Why Your Dog has Back Pain and How Your Vetrehabber Can Help

Aug 27, 2020 | General Veterinary Rehabilitation, Small Animal Rehabilitation

Have you ever had back pain? Perhaps you suffer from a chronic spinal condition and back pain is a part of your normal. Perhaps you have had an injury to your legs or arms, and remember that after a few days your back became painful, too. Perhaps you have suffered from a herniated disk, or you have arthritis in your facet joints.

Or, possibly, you are an athlete and have experienced the sudden pain of overexertion, leaving your back in agony.

Your back and spine are the central point of your entire body, which means anything that happens anywhere in your body is going to affect your back. The same applies to your best friend.

Dogs commonly suffer from back pain and, like us, can be really good at hiding their pain, especially when the pain has developed slowly over time. Unlike us, they can’t help themselves to feel better.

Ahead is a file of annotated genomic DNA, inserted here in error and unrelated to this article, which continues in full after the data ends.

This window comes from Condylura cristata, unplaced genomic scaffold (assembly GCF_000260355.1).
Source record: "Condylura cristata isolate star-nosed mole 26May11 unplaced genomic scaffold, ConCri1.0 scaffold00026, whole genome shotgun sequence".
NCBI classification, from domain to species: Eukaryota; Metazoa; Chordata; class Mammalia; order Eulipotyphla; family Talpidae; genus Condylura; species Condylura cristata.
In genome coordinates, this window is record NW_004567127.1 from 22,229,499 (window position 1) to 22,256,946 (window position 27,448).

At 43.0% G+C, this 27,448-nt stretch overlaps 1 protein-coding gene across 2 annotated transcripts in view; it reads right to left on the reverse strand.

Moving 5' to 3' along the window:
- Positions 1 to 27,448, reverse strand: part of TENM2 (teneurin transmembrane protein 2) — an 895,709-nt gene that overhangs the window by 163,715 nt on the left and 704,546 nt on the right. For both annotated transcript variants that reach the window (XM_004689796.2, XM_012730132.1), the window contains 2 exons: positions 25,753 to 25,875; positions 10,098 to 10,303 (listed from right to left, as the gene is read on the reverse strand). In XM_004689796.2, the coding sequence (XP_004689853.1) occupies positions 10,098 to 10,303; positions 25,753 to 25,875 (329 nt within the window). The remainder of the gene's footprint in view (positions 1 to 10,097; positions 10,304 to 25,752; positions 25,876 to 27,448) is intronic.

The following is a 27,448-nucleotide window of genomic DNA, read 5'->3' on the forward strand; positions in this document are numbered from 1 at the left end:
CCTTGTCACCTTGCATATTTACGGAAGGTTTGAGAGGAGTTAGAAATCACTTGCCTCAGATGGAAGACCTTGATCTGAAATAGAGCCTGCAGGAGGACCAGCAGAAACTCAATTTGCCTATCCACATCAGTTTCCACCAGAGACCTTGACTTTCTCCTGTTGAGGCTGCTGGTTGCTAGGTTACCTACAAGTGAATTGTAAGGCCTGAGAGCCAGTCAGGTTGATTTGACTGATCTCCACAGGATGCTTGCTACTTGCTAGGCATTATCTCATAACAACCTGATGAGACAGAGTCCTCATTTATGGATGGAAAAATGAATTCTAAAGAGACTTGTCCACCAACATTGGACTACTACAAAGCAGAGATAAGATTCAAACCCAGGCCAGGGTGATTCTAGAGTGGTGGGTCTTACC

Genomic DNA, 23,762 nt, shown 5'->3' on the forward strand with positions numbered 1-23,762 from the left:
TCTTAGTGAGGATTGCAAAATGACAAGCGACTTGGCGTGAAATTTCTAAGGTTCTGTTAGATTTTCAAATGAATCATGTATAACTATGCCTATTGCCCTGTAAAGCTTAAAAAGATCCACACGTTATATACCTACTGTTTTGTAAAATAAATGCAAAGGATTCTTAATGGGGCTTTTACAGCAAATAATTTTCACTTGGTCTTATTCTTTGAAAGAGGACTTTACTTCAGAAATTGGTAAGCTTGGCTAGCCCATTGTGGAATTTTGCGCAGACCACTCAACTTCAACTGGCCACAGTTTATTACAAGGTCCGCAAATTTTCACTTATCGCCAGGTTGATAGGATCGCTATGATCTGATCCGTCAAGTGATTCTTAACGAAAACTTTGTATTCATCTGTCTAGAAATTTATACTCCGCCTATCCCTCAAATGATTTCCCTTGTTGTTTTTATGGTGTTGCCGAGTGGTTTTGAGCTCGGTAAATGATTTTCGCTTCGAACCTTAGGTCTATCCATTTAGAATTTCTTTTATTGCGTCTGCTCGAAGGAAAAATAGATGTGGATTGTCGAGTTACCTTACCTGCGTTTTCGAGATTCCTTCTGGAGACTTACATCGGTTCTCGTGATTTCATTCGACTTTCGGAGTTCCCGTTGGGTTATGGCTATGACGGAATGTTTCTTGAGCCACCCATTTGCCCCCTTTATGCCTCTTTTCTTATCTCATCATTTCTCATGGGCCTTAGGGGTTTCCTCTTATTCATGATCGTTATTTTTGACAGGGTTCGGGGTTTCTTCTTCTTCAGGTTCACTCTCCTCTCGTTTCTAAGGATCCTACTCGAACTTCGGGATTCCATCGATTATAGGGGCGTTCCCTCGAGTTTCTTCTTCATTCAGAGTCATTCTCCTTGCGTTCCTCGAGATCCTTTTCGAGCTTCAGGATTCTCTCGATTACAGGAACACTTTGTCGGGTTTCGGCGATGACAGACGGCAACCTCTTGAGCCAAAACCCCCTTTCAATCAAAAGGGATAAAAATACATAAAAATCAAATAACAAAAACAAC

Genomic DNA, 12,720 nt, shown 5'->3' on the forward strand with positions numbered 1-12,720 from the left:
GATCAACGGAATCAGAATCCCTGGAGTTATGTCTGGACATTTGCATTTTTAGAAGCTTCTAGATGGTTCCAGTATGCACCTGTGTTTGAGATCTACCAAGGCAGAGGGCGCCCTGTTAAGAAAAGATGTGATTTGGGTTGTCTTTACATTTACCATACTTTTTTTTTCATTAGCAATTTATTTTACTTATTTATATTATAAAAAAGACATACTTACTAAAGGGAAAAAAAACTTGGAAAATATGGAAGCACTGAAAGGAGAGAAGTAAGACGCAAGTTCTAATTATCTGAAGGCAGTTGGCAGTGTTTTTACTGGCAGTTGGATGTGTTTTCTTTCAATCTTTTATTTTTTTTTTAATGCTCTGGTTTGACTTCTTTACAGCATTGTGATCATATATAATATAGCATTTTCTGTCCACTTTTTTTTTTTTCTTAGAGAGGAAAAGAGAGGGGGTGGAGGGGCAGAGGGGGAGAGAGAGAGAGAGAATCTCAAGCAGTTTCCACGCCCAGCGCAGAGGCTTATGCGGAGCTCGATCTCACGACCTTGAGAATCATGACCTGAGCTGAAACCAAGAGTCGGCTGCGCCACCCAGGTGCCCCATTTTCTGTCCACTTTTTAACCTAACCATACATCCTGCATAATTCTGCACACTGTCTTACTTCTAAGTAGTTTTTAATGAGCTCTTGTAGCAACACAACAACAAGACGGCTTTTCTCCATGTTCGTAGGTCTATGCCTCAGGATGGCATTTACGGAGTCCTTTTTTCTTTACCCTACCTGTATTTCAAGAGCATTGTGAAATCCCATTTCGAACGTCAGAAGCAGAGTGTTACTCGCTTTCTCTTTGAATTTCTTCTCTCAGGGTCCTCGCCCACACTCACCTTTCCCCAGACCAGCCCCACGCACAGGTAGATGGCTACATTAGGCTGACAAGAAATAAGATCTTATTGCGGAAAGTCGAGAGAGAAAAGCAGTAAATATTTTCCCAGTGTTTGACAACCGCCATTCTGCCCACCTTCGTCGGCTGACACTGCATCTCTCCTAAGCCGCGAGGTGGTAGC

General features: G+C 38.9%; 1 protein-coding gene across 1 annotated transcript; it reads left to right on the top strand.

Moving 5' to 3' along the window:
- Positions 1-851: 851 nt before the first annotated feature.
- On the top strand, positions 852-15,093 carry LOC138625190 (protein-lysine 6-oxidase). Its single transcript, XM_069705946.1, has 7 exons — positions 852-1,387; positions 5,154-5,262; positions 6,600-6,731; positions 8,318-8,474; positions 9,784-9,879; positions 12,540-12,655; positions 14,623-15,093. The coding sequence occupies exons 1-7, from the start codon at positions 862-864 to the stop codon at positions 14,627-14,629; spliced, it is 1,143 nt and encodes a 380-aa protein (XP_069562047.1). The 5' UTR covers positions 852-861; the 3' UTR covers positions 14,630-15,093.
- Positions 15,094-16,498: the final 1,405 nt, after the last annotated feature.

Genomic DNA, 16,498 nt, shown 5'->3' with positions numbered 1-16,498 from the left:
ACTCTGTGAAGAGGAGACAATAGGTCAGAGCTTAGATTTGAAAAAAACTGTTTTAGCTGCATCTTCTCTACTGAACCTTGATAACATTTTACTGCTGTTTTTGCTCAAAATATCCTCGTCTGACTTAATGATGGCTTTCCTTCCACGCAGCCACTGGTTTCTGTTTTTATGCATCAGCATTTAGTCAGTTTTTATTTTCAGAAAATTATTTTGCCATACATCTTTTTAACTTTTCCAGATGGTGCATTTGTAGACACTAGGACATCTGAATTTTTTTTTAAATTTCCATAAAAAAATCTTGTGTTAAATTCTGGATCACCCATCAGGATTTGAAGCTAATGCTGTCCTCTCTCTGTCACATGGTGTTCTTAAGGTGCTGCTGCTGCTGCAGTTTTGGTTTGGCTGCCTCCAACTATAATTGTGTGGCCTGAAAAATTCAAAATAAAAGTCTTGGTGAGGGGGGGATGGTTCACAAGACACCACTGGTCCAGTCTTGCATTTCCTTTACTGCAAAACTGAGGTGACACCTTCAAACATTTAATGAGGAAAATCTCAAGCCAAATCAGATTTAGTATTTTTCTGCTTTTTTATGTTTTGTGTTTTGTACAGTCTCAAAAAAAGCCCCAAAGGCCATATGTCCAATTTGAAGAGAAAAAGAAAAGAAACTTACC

Why would my dog have back pain?

Back pain can be caused by a variety of conditions, and can be present at any life stage.

For example, older or senior dogs are predisposed to back pain because they are likely to have arthritis in their limbs or in the facet joints of the spine, especially the lumbar spine. They are also prone to a loss of muscle, which means that there is less supporting structure around the spinal column and the joints in the legs, which leads to instability and, eventually, pain.

Younger dogs might have back pain because of a muscle spasm caused by over exertion such as vigorous play or a hike uphill on rocky terrain, or from landing badly from a jump in or out of a car. Bad or incorrect conformation can also predispose our dogs to back pain. For example, dogs with very long backs, straight limb angulation, or deviations in their limb conformation may well experience back pain without showing any sign of it.

Any lameness will eventually lead to back pain as well, as the body accommodates the lameness by adjusting movement patterns.

Obesity is a major predisposing factor, with research in people showing there is a very strong correlation between obesity and chronic back pain. Clinical experience tells us the same is true for our canine patients.